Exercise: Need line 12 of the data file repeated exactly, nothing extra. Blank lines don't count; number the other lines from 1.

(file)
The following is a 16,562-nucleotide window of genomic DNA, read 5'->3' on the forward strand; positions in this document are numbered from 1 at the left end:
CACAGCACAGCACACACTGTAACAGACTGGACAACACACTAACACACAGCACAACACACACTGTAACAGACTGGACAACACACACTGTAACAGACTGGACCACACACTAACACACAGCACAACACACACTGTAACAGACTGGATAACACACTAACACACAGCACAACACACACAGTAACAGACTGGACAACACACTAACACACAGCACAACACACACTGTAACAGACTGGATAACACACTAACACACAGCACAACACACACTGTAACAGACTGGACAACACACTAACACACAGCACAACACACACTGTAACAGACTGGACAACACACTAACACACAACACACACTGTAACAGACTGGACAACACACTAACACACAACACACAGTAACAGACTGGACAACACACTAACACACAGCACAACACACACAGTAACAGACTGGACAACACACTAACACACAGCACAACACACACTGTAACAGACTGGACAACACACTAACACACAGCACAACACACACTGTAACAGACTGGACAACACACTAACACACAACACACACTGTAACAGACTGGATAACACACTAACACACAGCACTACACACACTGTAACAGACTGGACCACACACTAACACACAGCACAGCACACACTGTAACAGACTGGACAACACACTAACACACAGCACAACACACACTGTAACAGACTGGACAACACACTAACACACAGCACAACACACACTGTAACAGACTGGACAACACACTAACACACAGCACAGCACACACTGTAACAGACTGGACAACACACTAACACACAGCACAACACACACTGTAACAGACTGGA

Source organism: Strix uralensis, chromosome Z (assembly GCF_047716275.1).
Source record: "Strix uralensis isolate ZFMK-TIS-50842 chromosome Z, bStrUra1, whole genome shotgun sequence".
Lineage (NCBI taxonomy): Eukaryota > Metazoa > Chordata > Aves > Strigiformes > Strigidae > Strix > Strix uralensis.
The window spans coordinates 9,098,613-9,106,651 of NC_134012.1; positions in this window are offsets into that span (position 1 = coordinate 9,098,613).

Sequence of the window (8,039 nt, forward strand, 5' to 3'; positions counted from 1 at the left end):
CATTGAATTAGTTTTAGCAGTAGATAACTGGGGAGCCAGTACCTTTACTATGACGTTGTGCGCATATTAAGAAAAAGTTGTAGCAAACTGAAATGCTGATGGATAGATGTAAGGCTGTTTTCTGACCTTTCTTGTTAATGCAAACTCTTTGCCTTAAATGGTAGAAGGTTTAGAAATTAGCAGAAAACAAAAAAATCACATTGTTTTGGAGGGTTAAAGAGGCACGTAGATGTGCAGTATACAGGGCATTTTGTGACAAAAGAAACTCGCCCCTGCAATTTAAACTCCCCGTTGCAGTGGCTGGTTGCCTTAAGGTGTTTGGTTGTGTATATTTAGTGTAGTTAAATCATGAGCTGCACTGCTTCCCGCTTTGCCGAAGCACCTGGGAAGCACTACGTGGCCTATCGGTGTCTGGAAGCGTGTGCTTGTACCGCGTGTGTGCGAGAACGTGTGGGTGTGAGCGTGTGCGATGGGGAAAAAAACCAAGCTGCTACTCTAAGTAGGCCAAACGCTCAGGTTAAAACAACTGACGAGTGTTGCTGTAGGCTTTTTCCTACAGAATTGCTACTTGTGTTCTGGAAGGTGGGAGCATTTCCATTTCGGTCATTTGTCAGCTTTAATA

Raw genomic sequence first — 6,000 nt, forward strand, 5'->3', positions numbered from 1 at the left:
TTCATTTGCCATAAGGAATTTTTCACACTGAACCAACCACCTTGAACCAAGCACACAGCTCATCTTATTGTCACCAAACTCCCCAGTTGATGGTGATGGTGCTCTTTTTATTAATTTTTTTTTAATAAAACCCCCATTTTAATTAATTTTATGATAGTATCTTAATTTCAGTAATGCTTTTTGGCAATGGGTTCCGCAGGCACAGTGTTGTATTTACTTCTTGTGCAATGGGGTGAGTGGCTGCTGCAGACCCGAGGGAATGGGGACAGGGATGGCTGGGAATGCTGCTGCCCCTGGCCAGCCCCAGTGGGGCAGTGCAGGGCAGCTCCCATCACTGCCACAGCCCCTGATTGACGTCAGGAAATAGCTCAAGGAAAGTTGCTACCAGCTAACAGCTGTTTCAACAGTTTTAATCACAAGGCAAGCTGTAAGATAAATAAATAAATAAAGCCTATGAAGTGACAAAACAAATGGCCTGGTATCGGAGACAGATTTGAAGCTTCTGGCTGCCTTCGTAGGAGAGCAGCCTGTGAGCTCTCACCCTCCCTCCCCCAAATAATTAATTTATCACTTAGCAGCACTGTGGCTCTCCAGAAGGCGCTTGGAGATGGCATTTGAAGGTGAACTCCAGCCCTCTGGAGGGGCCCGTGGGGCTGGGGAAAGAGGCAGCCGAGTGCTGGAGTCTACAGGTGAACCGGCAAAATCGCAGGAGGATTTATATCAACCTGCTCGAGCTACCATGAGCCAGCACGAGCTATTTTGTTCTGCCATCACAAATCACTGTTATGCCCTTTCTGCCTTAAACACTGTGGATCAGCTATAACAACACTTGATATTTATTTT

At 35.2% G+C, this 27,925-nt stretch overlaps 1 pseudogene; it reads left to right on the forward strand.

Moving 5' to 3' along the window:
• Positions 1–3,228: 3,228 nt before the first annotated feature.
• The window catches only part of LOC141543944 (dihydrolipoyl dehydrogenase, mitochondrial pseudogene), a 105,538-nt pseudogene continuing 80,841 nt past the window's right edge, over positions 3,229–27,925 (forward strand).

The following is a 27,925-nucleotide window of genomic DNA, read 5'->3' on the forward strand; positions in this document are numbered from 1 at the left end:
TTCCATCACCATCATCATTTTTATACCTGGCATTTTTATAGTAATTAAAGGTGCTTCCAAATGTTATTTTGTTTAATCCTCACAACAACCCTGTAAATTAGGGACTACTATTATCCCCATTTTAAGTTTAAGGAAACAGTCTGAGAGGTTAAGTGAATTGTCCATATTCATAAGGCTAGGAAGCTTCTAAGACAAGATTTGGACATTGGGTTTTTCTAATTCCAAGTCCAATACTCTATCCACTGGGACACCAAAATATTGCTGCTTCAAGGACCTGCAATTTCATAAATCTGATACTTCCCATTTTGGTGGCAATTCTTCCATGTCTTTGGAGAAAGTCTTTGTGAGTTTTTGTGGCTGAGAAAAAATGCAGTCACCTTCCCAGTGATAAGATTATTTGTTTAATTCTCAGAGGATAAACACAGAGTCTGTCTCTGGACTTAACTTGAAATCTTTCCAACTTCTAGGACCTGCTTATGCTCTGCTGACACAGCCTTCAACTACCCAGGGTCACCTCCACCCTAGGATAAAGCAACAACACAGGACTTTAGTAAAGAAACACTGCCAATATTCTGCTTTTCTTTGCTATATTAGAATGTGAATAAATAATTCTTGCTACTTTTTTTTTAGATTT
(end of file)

Moving 5' to 3' along the window: